Box steps are fully covered stairs that lead you up to the deck surface. If you're building them at your home, you can customize them: you can place them around an entire patio or at just a portion, between railings. Box steps are not required to adhere to specific dimensions for private homes, but if you're installing them on a public deck check building codes for dimensions.
Measure the ground to the deck surface. This is called the rise and is important for determining the number of steps appropriate for the height. The unit rise, which is the height of each stair, is typically 9 to 10 inches, so divide your rise measurement by 9 or 10. The deck surface is considered a step, so if you have a 20-inch rise, you will build one step and the deck will be your second step.
The final measurement is the depth of each stair, which is called the unit run. Building a lengthy unit run is vital to the safety of your friends and family. Install a step with a depth between 18 and 24 inches. If you have guests with disabilities, opt for a deeper step to provide extra footing.
Select planks of wood with your specified measurements. Plywood is not a good choice for this project because it's thinner than lumber slats and cannot hold large amounts of weight. A second benefit of lumber over plywood is that planks have a naturally smoother surface that decreases the chances of transferring splinters.
Building the Steps
Laying the framework for the steps. Securing the frame is one of the most important steps because this structure will absorb the weight pressure. Adhere the base of the steps to the framework of the deck. This technique gives the steps a sound support feature. To enhance safety, dig out a portion of the ground to hold the bottom of the base. This will provide a lower center of gravity for the steps and supply a flat surface.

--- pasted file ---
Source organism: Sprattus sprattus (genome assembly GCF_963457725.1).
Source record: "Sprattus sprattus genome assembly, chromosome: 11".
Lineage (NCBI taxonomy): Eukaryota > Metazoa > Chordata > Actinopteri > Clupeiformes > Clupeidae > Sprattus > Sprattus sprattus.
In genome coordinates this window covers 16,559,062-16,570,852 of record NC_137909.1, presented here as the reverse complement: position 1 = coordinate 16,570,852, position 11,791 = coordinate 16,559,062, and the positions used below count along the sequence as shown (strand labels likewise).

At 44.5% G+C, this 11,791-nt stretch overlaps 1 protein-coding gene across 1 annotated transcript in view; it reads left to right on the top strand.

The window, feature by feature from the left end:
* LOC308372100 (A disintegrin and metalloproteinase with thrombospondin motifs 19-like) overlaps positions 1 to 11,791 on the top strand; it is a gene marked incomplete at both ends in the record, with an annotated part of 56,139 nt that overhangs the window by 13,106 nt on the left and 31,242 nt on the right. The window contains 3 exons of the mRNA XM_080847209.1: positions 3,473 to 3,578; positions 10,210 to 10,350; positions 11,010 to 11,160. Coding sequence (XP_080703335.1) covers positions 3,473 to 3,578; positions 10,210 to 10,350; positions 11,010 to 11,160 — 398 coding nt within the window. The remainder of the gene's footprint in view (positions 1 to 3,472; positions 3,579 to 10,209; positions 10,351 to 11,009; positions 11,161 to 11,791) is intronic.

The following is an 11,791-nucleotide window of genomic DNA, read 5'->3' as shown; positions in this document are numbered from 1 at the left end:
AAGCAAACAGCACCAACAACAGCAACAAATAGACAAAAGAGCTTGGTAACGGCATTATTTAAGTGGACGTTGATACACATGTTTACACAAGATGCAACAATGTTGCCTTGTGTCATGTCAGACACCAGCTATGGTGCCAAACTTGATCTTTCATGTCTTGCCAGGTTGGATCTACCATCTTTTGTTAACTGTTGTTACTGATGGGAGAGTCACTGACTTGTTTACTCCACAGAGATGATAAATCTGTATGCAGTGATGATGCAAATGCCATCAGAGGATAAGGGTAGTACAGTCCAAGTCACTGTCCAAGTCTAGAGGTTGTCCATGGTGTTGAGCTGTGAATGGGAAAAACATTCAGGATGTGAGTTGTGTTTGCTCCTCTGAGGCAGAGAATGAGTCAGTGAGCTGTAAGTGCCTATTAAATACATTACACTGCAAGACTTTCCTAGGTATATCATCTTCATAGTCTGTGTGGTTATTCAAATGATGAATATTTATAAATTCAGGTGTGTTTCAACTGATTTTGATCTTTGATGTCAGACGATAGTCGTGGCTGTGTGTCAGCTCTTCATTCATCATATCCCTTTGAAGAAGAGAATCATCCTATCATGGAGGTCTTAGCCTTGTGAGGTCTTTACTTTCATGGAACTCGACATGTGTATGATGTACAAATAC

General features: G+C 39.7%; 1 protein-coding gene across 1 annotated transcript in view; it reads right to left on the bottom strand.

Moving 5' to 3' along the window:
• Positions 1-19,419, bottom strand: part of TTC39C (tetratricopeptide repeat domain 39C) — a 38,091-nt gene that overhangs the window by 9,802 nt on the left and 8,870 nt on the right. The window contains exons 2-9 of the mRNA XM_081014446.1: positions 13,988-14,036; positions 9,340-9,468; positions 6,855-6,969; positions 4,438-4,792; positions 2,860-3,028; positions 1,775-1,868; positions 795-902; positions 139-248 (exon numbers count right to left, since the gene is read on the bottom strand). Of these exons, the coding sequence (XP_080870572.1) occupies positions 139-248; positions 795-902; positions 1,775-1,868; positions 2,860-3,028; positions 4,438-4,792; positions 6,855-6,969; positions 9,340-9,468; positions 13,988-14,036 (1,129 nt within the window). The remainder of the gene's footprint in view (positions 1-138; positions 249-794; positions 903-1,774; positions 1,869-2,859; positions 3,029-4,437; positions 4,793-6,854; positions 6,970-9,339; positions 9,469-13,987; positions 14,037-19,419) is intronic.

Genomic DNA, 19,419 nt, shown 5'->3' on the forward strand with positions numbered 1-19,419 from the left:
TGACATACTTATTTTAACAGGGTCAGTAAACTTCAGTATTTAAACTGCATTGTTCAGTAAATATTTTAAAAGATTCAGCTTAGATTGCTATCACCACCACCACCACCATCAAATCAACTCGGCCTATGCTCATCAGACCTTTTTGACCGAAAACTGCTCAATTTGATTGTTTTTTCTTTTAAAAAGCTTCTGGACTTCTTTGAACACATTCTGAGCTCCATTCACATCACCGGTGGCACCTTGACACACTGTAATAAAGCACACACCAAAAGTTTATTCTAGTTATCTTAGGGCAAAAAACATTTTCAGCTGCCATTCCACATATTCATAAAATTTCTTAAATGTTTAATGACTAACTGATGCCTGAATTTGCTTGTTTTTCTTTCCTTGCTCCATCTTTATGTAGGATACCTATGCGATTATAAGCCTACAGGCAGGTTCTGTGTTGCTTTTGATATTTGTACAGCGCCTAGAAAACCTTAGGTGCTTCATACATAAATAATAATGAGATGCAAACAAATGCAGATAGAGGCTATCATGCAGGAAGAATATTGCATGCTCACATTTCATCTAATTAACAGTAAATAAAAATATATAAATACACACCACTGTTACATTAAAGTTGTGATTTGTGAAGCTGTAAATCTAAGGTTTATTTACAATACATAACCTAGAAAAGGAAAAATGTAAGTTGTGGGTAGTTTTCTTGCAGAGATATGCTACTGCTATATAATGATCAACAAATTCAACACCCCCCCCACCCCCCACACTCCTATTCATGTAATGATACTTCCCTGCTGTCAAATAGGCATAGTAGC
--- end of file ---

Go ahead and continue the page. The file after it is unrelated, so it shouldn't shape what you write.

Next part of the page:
Use nails or screws to hold each piece to the framework. A piece of hardware about every couple of inches is sufficient. Hammer down each nail or screw head so it's flush with the wood's surface. Any portion of hardware that protrudes can damage the sole of a shoe or bare foot.
Include a railing to steps with more than four unit run sections. If the stairs rise greater than 12 feet, add a landing, which matches most building and fire codes. This element is helpful for older friends or family members because it provides support in their ascent and descent.
To prolong the life of the stairs, add a weather-resistant glaze. This formula will protect the wood from water and other weathering that breaks down wood components.
Sarah Tidwell is a freelance writer based in Florida. She contributes to several online publications and works as an online college instructor. Tidwell completed a master's degree in adult education and training/e-learning.